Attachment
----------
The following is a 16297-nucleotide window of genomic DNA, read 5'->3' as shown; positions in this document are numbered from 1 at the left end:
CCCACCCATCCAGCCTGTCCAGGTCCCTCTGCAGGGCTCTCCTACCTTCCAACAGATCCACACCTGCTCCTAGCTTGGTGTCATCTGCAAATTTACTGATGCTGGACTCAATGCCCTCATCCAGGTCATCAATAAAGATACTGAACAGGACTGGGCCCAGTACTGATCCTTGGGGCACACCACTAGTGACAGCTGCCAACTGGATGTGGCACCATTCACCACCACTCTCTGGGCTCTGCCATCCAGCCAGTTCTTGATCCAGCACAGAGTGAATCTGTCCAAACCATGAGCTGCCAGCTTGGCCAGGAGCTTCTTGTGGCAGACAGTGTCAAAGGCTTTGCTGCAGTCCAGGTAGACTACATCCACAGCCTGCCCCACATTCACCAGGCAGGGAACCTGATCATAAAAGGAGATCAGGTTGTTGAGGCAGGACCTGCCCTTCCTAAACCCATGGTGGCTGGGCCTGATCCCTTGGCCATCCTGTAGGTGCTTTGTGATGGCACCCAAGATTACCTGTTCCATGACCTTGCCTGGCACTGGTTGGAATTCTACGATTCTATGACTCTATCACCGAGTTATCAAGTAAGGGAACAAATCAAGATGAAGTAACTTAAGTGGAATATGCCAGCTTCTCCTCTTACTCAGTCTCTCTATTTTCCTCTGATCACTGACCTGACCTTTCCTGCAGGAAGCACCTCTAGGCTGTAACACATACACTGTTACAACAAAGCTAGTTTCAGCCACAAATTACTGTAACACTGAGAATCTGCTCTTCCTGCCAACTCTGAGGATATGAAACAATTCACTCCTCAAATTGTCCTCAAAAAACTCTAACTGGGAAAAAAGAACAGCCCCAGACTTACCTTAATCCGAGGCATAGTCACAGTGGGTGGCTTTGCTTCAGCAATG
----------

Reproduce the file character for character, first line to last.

The following is a 16297-nucleotide window of genomic DNA, read 5'->3' as shown; positions in this document are numbered from 1 at the left end:
CCCACCCATCCAGCCTGTCCAGGTCCCTCTGCAGGGCTCTCCTACCTTCCAACAGATCCACACCTGCTCCTAGCTTGGTGTCATCTGCAAATTTACTGATGCTGGACTCAATGCCCTCATCCAGGTCATCAATAAAGATACTGAACAGGACTGGGCCCAGTACTGATCCTTGGGGCACACCACTAGTGACAGCTGCCAACTGGATGTGGCACCATTCACCACCACTCTCTGGGCTCTGCCATCCAGCCAGTTCTTGATCCAGCACAGAGTGAATCTGTCCAAACCATGAGCTGCCAGCTTGGCCAGGAGCTTCTTGTGGCAGACAGTGTCAAAGGCTTTGCTGCAGTCCAGGTAGACTACATCCACAGCCTGCCCCACATTCACCAGGCAGGGAACCTGATCATAAAAGGAGATCAGGTTGTTGAGGCAGGACCTGCCCTTCCTAAACCCATGGTGGCTGGGCCTGATCCCTTGGCCATCCTGTAGGTGCTTTGTGATGGCACCCAAGATTACCTGTTCCATGACCTTGCCTGGCACTGGTTGGAATTCTACGATTCTATGACTCTATCACCGAGTTATCAAGTAAGGGAACAAATCAAGATGAAGTAACTTAAGTGGAATATGCCAGCTTCTCCTCTTACTCAGTCTCTCTATTTTCCTCTGATCACTGACCTGACCTTTCCTGCAGGAAGCACCTCTAGGCTGTAACACATACACTGTTACAACAAAGCTAGTTTCAGCCACAAATTACTGTAACACTGAGAATCTGCTCTTCCTGCCAACTCTGAGGATATGAAACAATTCACTCCTCAAATTGTCCTCAAAAAACTCTAACTGGGAAAAAAGAACAGCCCCAGACTTACCTTAATCCGAGGCATAGTCACAGTGGGTGGCTTTGCTTCAGCAATG